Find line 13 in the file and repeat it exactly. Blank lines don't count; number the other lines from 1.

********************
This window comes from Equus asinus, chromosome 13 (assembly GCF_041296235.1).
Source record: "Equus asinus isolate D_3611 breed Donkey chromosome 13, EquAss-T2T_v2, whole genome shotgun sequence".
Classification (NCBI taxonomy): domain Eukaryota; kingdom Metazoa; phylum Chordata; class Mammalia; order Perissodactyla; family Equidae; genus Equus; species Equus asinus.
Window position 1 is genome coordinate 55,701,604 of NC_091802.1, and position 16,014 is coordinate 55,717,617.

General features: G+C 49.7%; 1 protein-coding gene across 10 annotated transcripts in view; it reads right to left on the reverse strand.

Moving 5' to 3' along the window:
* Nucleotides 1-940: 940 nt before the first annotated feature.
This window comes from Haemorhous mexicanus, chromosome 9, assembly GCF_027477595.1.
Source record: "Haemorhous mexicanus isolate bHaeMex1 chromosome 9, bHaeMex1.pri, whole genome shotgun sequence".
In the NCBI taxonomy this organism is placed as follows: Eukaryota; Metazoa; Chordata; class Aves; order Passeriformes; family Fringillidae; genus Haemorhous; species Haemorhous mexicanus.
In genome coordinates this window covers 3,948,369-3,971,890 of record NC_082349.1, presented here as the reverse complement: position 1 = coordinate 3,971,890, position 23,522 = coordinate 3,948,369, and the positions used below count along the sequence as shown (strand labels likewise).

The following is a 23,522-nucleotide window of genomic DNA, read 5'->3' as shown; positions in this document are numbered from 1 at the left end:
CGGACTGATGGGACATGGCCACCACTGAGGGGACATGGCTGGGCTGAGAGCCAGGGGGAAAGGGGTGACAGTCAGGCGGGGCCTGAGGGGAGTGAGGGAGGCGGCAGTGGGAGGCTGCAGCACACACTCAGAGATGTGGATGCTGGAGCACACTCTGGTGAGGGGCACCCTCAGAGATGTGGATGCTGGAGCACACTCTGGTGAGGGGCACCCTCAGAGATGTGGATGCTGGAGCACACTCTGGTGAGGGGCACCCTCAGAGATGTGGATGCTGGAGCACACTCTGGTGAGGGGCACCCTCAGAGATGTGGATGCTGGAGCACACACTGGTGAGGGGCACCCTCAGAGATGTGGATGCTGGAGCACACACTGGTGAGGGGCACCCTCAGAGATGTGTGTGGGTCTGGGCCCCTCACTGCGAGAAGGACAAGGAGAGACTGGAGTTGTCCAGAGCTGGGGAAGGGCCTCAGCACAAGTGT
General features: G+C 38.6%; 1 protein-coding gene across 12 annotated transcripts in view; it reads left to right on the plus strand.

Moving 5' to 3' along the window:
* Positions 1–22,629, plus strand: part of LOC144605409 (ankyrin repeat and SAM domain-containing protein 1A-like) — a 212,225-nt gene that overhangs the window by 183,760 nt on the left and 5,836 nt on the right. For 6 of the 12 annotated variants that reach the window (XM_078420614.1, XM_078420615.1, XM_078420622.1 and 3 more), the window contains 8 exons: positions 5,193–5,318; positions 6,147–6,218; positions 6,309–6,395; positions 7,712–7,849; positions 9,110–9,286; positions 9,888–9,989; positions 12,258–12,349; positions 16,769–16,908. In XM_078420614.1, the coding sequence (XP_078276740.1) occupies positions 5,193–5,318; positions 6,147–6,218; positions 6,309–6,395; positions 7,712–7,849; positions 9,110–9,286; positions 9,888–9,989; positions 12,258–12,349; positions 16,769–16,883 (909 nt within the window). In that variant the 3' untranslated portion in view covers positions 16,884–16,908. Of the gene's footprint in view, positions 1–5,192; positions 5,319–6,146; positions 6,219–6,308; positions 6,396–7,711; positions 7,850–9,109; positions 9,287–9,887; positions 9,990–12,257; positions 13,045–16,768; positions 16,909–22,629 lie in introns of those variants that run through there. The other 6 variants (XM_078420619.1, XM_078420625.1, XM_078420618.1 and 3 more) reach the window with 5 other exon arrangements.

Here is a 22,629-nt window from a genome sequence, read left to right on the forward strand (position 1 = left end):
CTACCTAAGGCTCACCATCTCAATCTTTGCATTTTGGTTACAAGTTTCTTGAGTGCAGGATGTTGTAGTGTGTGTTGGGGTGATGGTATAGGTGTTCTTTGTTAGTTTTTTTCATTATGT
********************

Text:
CGGACTGATGGGACATGGCCACCACTGAGGGGACATGGCTGGGCTGAGAGCCAGGGGGAAAGGGGTGACAGTCAGGCGGGGCCTGAGGGGAGTGAGGGAGGCGGCAGTGGGAGGCTGCAGCACACACTCAGAGATGTGGATGCTGGAGCACACTCTGGTGAGGGGCACCCTCAGAGATGTGGATGCTGGAGCACACTCTGGTGAGGGGCACCCTCAGAGATGTGGATGCTGGAGCACACTCTGGTGAGGGGCACCCTCAGAGATGTGGATGCTGGAGCACACTCTGGTGAGGGGCACCCTCAGAGATGTGGATGCTGGAGCACACACTGGTGAGGGGCACCCTCAGAGATGTGGATGCTGGAGCACACACTGGTGAGGGGCACCCTCAGAGATGTGTGTGGGTCTGGGCCCCTCACTGCGAGAAGGACAAGGAGAGACTGGAGTTGTCCAGAGCTGGGGAAGGGCCTCAGCACAAGTGT